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Offended fmr. MSNBC host smears Condoleezza Rice as a ‘soldier for white supremacy’ over CRT stand

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(Video Credit: The View)

Former MSNBC host and author Touré Neblett outrageously called Condoleezza Rice a “soldier for white supremacy” in a blistering op-ed for The Grio on Friday over her criticism of Critical Race Theory on “The View.”

“Condoleezza Rice’s recent appearance on The View was offensive and disgusting for many reasons but she was who we thought she was: a soldier for white supremacy. Her thoughts on Critical Race Theory are completely white centric, as in, they revolve around the thoughts and needs of white people,” Neblett nastily wrote.

What makes Neblett’s accusation even more ridiculous is that Rice grew up in segregated Birmingham, Alabama. She was the first black woman to serve as secretary of state as well.

On “The View” Rice blasted the teaching of Critical Race Theory in schools as divisive.

“One of the worries that I have about the way that we’re talking about race is that it either seems so big that somehow white people now have to feel guilty for everything that happened in the past – I don’t think that’s very productive – or black people have to feel disempowered by race,” Rice claimed.

“I would like black kids to be completely empowered, to know that they are beautiful in their blackness, but in order to do that I don’t have to make white kids feel bad for being white,” she contended.

Promoters of Critical Race Theory accuse those who oppose it of being against teaching about slavery, Jim Crow, and other historic instances of perceived racial inequities and injustice.

Neblett slammed Rice for what he framed as too much concern for white children at the expense of black children.

“Her primary argument against Critical Race Theory is that history should not be taught in a way that makes white kids feel bad,” he wrote on Friday. “What? We should whitewash U.S. history to protect the feelings of white children? Excuse me, I misspoke — we should whitewash U.S. history even more than we already do in order to protect the feelings of white children?”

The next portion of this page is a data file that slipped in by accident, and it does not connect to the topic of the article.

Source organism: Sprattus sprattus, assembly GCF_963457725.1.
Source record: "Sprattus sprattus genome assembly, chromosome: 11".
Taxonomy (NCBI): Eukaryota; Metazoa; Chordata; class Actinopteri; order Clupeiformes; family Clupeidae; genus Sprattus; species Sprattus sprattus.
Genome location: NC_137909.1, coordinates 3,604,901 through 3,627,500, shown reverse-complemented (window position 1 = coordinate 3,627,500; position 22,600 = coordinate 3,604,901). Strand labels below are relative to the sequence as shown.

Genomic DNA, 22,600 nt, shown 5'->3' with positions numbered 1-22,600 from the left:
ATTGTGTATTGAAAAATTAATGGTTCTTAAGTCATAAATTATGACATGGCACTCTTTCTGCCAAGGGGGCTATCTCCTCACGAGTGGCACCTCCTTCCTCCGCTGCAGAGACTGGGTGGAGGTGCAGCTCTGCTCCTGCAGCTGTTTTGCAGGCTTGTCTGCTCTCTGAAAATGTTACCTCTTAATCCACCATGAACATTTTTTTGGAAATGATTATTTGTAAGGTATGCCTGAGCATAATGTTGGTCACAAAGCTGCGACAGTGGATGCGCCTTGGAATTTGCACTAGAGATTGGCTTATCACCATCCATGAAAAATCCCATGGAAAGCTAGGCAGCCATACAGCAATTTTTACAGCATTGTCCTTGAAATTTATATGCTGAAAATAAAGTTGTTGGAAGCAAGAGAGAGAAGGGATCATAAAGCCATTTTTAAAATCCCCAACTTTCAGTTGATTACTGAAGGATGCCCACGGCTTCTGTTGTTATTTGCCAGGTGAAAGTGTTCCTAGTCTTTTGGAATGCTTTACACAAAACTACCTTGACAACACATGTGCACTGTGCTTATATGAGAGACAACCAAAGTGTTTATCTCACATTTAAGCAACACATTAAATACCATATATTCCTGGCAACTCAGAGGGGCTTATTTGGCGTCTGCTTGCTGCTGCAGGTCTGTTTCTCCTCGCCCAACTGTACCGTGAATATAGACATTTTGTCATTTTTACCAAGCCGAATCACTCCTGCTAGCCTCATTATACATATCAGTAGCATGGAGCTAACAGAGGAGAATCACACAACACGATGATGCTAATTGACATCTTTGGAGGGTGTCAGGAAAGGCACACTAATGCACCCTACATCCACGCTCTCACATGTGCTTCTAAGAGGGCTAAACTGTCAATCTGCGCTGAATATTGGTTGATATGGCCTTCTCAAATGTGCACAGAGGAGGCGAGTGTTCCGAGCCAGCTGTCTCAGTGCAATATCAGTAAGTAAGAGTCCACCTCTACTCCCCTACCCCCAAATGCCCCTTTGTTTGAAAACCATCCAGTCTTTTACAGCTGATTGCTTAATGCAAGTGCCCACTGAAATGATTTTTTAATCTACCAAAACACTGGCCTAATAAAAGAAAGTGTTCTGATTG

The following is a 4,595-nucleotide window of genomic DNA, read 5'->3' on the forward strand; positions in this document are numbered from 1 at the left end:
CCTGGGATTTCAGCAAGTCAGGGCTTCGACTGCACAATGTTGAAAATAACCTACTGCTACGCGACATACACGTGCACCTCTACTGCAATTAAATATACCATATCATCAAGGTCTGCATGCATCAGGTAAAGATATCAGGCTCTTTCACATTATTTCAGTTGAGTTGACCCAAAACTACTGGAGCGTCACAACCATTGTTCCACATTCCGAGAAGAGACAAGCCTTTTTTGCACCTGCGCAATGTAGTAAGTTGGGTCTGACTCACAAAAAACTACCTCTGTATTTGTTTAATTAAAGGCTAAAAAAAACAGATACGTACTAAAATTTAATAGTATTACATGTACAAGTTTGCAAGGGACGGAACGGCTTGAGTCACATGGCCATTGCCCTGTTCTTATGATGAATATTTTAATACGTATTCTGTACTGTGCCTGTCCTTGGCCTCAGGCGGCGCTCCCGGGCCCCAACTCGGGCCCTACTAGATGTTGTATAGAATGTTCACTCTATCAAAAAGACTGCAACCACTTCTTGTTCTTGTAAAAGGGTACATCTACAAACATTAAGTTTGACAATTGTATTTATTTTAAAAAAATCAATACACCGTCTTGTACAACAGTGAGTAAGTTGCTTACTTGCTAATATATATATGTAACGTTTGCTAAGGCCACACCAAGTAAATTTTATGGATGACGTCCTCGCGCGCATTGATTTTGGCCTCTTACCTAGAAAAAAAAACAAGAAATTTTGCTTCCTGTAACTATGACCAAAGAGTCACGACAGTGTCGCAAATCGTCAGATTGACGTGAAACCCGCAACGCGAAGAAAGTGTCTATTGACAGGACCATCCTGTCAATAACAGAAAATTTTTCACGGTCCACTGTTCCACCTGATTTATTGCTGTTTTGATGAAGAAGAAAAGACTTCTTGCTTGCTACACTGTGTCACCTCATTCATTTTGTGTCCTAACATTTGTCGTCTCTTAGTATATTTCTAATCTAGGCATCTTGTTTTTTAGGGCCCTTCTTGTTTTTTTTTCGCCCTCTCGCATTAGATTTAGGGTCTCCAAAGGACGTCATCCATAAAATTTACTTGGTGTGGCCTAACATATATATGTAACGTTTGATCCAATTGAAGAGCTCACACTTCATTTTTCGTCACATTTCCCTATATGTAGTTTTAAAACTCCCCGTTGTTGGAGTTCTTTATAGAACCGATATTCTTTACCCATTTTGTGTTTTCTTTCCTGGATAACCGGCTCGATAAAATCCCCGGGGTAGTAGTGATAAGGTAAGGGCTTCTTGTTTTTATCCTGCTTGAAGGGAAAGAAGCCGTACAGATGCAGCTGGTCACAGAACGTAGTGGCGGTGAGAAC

“American history is a series of cycles where white people grow more powerful because of the legalized oppression of black people,” Neblett asserted. “American history is a series of stories where white people knock us down and stand on our necks and then ask why we’re on the ground. If we don’t know history we don’t understand reality and how it was constructed. I really don’t care if learning this makes white kids feel bad — and if it doesn’t then they are too heartless.

“[W]hite children and adults should absolutely feel bad about the past atrocities committed by white Americans,” Neblett declared. “They should feel guilty. They should cringe at what their ancestors did. They should also understand that modern white power is directly related to those atrocities.”

“On The View, Rice suggests that learning about America’s racial history could make black children feel disempowered by race but it had the exact opposite impact on me. Just because the stories are hard to hear does not mean that it will damage the listeners,” he stated.

Neblett’s comments were inflammatory and insulting to many Americans. Tom Bevan, who is an author at RealClearPolitics described his statements as “absolutely disgusting.”

Guy Benson, the political editor at Townhall.com, was blunt concerning Neblett’s words, “Good morning. This week is already stupid.”

Critical Race Theory is front and center in Virginia’s gubernatorial race with Democrat Terry McAuliffe decrying Republican opposition to it and calling the very mention of it a racial “dog whistle.”

Rice was applauded for her stance on Critical Race Theory:

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